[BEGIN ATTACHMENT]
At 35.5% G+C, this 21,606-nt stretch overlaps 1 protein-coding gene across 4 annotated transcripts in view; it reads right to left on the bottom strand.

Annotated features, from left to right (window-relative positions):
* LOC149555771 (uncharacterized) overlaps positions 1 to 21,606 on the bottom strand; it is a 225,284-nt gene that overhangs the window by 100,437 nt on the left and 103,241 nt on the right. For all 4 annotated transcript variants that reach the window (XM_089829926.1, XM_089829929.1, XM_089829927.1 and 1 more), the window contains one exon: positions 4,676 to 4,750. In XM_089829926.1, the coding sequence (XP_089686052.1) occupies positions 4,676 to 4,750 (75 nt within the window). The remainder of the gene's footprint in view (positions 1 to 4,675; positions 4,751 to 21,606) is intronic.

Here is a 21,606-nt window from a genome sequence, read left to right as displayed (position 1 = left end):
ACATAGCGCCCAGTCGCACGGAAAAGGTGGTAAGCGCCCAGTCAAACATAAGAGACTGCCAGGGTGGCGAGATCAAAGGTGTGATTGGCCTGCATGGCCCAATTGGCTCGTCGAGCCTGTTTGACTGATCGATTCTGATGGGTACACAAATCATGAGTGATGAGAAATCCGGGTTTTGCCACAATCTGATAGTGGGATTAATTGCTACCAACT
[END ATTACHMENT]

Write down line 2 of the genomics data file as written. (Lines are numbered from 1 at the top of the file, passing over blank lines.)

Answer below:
Annotated features, from left to right (window-relative positions):